Now, you know I love that library, and it's RED! Just sayin'.
And to boot, I'd like an old bike to paint electric pink for my backyard garden. Ha!
Green spaces are very necessary for cities. For the most part, my son and his family have lived in high rises in large cities, and they've moved quite a bit. Whenever they moved, the first thing my DIL did was find a park for the kids. So important. Now they live in a place where the kids can go outside without going down 39 floors in an elevator.
Your posts have brought back memories of times I spent in London. I think you are like me - seeing and doing as much as you can in the time you have.
We will go to London one day, Jeanie. Your photos are lovely! How neat to view a parade while touring, even if it was short. The Goring Hotel must have been grand. I think I've mentioned my love of the countryside, but I'd love to see the sights of London as well. So much to see! ♥
The Soanes House is one I'd like to visit!
Jeanie, this is another wonderful London post! I remember being at Buckingham Palace for the changing of the guard. So much pageantry with the royals! I agree with you, I could have stayed in the library for a while.
You got lucky seeing the little mini-royal parade. And you did find another fabulous place to visit. It's too bad there was no royal contingent on the balcony to wave at you but I guess that would have been asking an awful lot. Hope it it's warming up and you won't have the bitter cold too long. Hugs-Erika
Jeanie, you must have slept well at night! Such an adventure! The Palace looks so elegant. And I've never seen an automobile pooper scooper. Usually just people with shovels and a cart. Fancy!
The museum looks fascinating! Thank you for sharing!
You certainly did see some wonders places.
Guards, changing of the guards, parades, soldiers on horses - are always a great sight. Even in places like Sophia and Athens. I try not to miss these things when I visit a city with a royal palace. It adds some spice to my trip.
What a fabulous trip you had!
best... mae at maefood.blogspot.com
You really know how to make a place and a trip come to life!!! I've enjoyed all of your chronicles, Jeanie, but London has been a long time dream of mine!! This is as good as the real deal! Great pot.
What an iconic place. Everywhere you look, you must wonder, "What historical and non-historical figure walked these streets?" Oh Jeanie, so inspiring!
I have enjoyed your London posts. They bring back memories of our trip in 2017 when we stayed at the Goring. Our travel agent arranged everything and we were pleased with how great it was.
How cool to find out of the way small museums and gardens. You and Rick planned your time beautifully.
I love that pink bike at the end of the post! And it's nice to see green/yellow leaves and blooming flowers on a day when the windchill is -55F. Bleh. You guys really made the most of your time in London!!
Wonderful photos Jeanie. And the Queen didn't come out to wave to you :) The parks look lovely and just loved that pink bike and flower cart.
Your vacation was magical. Loved the parade:)
Magnificent architecture everywhere and so much beauty. Soane's home is my favorite place so far. Keep warm!
Jeanie I would be quite happy staying in Mr. Sloane,s house all day. It looks like it was brimming with art. And you never get tired of looking at that. The park also looks like a great place to while away the hours.
Wow you got to see a fairly tale event with the guests arriving at the castle in those coaches! I enjoyed the tour at Sr John Sloane’s house. I’m quite sure you’ve showed us thins that most of us will never see or would have known to go see. Great job!
Jeanie, such beautiful green spaces, I agree. I love the pomp with the guards and horses. Such pagentry, good to imagine fairy tales. Wish we had a bit of that here..Happy Wednesday..Judy
The lions are just beautiful! And I'm all up to date with the British Royals, too, they're on the daily news here in Australia.
You sure did not ... ;-) ... get me with that foot break.
Oh, sad only one more day is to come!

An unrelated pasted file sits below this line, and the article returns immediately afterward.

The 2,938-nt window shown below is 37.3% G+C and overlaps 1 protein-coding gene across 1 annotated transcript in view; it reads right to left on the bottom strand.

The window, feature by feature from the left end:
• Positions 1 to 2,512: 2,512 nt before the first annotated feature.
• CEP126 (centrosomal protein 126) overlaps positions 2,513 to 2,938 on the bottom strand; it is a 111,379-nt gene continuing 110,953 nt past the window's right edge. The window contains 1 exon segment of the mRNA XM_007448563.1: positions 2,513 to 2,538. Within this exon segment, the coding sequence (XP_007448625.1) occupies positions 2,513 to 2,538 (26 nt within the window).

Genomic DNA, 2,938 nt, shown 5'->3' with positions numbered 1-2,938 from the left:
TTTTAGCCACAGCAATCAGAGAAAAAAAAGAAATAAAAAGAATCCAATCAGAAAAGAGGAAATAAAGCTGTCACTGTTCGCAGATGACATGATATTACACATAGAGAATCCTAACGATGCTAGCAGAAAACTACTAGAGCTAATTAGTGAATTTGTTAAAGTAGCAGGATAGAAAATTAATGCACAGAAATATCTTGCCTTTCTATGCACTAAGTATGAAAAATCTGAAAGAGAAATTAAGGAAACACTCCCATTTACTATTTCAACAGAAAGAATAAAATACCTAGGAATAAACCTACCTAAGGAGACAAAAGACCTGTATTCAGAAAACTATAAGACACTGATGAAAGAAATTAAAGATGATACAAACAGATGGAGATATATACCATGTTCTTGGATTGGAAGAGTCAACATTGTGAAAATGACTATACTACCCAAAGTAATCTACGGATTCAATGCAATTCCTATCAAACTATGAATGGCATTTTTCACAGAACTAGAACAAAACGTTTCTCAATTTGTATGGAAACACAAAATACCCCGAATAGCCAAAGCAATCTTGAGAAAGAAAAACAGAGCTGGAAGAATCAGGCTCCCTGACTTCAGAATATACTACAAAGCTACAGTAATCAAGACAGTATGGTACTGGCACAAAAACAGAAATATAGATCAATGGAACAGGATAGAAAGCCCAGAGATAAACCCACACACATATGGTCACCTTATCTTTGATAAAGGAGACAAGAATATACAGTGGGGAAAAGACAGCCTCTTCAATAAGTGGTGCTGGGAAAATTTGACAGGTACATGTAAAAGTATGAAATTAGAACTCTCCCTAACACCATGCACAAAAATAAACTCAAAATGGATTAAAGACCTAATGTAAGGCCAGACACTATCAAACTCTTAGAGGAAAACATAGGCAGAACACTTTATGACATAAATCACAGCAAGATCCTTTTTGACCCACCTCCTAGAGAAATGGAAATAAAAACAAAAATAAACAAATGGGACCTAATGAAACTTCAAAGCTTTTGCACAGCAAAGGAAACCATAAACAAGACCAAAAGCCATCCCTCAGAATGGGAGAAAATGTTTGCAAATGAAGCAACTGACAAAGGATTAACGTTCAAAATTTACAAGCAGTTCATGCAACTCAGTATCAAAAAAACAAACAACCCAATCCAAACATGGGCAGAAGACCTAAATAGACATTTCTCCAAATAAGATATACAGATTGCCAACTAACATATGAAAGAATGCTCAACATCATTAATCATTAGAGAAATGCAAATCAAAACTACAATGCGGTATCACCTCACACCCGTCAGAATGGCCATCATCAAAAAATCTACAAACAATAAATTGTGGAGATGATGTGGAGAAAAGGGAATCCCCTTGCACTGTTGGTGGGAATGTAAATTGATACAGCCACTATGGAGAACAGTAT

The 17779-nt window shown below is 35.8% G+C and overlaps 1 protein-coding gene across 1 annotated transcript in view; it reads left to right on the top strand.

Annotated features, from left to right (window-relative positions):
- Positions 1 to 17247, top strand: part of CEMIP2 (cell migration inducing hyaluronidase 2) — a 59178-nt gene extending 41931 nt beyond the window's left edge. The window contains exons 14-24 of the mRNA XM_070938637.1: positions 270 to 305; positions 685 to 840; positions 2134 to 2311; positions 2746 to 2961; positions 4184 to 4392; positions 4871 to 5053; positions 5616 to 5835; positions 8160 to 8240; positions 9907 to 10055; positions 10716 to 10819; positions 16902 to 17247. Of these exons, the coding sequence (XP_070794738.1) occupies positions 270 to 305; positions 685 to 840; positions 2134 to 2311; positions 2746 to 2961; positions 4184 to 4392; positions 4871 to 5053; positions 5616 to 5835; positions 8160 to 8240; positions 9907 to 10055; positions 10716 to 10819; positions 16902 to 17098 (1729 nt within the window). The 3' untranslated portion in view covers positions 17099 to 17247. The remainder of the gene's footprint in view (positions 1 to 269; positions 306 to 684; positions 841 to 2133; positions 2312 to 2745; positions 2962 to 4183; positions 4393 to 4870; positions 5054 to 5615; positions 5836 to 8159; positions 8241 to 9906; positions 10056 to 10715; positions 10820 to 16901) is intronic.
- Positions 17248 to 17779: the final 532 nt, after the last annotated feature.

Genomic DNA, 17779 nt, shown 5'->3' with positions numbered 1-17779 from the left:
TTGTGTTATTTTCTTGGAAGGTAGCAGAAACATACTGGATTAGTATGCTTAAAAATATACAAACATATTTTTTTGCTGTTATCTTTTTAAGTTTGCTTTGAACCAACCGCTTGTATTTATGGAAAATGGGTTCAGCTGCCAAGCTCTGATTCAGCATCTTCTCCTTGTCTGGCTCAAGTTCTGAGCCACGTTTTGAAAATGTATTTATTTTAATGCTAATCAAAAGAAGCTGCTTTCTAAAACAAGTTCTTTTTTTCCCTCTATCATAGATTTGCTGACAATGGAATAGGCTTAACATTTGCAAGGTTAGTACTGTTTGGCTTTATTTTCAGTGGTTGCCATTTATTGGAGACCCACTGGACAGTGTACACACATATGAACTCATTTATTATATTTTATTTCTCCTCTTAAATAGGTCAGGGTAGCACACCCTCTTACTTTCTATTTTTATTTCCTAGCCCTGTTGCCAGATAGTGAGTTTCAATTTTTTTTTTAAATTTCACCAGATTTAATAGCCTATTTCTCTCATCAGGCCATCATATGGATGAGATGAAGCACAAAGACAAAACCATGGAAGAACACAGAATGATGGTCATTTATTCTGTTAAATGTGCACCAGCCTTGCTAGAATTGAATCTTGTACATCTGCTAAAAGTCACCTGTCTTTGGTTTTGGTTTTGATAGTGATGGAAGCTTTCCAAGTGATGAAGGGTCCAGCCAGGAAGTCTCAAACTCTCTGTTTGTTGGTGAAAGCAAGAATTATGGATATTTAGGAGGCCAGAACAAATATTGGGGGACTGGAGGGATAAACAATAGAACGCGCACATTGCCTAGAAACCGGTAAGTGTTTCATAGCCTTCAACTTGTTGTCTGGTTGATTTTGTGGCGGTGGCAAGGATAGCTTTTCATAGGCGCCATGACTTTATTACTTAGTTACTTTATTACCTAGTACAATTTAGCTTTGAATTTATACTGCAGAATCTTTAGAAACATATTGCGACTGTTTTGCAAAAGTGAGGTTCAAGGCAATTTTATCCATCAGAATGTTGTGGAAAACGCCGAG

You know, I'm exhausted just reading about your holiday. I hope you're taking it a bit easier now? I think you could use some quite cosy time after all that, and then the holidays right afterwards...
The park bench could be a movie scene..I like the bike too:) LOL you see where my tastes lie..Must admit in Paris..seeing men in uniform..was moving I have no idea why but in groups..it's quite lovely..
So glad you saw and did soo much!
Boy have you made tracks! You have made some wonderful memories to hold onto. We just went to see Tea With the Dames at a local theater. So many wonderful things To see and do in London.
Another wonderful . . .
I wonder how it would look in our home if I placed all the art
in one room, one wall. Kind of like that idea!
I found London to have its charm where ever I visited.
I have totally enjoyed each of your posts . . .
And I want a bicycle and basket cart just like that!
I would take a bit of yellow outdoors today,
and short sleeves instead of ten pounds of sweaters and wool!
Stay warm and safe Jeanie!
Thank you for the visit . . .
You have introduced me to some places I am not familiar with but I will change that. I will also show your post to my husband to ready. What a wonderful trip you've had. I'm sure you are still enjoying the trip in your mind. Some trips that are long it takes getting home and remembers all you have seen. I'm sure it took a while to recover from this trip......
Wonderful post!Thanks for this virtual tour!Hugs.
I wouldn't want to leave this library either. What a very special time you had on this adventure. Fascinating to be at the palace when dignitaries arrived in the carriage. Yes, the flowers on the building are really pretty with the greenery too.
I'm glad you got to see Soanes museum. I am surprised they don't allow pictures, maybe that is new. I could say though that it is none too easy to take photographs, something about the layout, and so postcards are probably the least trouble! What a nice day you had.
Love traveling vicariously through you. London is one place I have always wanted to visit!
I just came by your site via The English Travel Writer who recommended your excellent photos of the Soames House.
A few years ago I attended the annual meeting of the English Speaking Union in Mayfair. I lodged next door at the historic Chesterfield, one of the Red Carnation fine hotels. I can't say enough about the hospitality of the staff, the meals, and the general convenience of the place. But I am prompted to recommend you visit their elegant and cozy library. Order tea and cakes, browse the bookcases, read the newspapers, unobtrusively eavesdrop on a conversation that may be repeated on the evening's news, or just doze, imagining the grand goings on in the house during an earlier era.
Greetings from a chilly Akron, OHIO,
I haven't been to London in many years - your pictures make me want to plan another trip there!